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Wednesday, 19 October 2011

Flow of flood aid speeds up

Wednesday, 19 October 2011
Sen David and Vincent MacIsaac
Photo by: Meng Kimlong
Red Cross officials hand out aid to villagers yesterday in Prek Russey commune, in Kandal province’s Lvea Em district.
Phnom Penh Post

The Australian government will provide up to AUS$2.5 million (US$2.53 million) in aid to Cambodia as part of an AUS$5.25 grant to flood hit countries in the Mekong region and the Philippines, it said yesterday.

THE European Union will likely follow suit next week with two million euros (US$2.7 million) in emergency assistance for Cambodia, an official with its humanitarian aid department, ECHO, told the Post yesterday.

Funding from Australia aims at providing food, water, shelter and support for repairs, a statement from Foreign Minister Kevin Rudd said. The aid would be disbursed through the Red Cross, he said.

The funding from the European Commission Humanitarian Aid and Civil Protection Department follows an assessment made by an ECHO team last week, ECHO’s disaster risk reduction coordinator for Southeast Asia, Cecile Pichon, said.

Pichon said the funding would provide emergency relief for the next six months and would target the most vulnerable families. She said the assessment found there would be long-term effects on livelihoods due to the prolonged flooding.

“Recognising the magnitude of the disaster the European Commission Humanitarian Aid and Civil Protection Department is very actively examining the mobilisation of a substantial amount of funding to support emergency response in favour of the most vulnerable populations,” Pichon said

“Any funding made available will include financial support to the efforts of NGOs and international organisations in Cambodia,” she said.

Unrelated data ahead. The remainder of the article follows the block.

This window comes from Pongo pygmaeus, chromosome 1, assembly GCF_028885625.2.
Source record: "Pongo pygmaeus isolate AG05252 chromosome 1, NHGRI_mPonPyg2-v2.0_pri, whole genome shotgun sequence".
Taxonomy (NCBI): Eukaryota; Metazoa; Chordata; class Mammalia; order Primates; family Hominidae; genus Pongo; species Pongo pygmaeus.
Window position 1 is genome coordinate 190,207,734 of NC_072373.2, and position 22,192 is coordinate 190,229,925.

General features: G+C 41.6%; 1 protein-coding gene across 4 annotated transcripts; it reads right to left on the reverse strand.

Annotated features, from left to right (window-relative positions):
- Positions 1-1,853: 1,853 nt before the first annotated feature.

Meanwhile, relief agencies and the governmental bodies remained unable yesterday to determine how many people remained in need of emergency relief.

A spokesperson for UNICEF said: “We are not in a position to answer the question on the scope of the flooding … What we do know is that despite efforts already undertaken by government and partners to assess the situation, the extent and severity of impacts resulting from the flooding are still not clear”.

National Committee for Disaster Management president Keo Vy estimated that more than 200,000 families are still waiting for aid, but he could not provide a break down of the numbers by province.

Water levels in Kampong Thom province, the hardest hit province, continued to rise yesterday, shutting down sections of Highway 5, traffic department officials said. In other areas of the country water levels either fell or remained stable yesterday, according to the Ministry of Water Resources and Meterology.

Meanwhile, the World Health Organisation said that no outbreaks of infectious diseases had been detected in flood-hit areas. Daily surveillance was occurring in flood-hit provinces through the Ministry of Health’s Rapid Response Team of more than 1,000 health volunteers, the WHO said.

“We haven’t detected any outbreaks yet, and believe me we are looking for them,” WHO public health expert Nima Asgari said.

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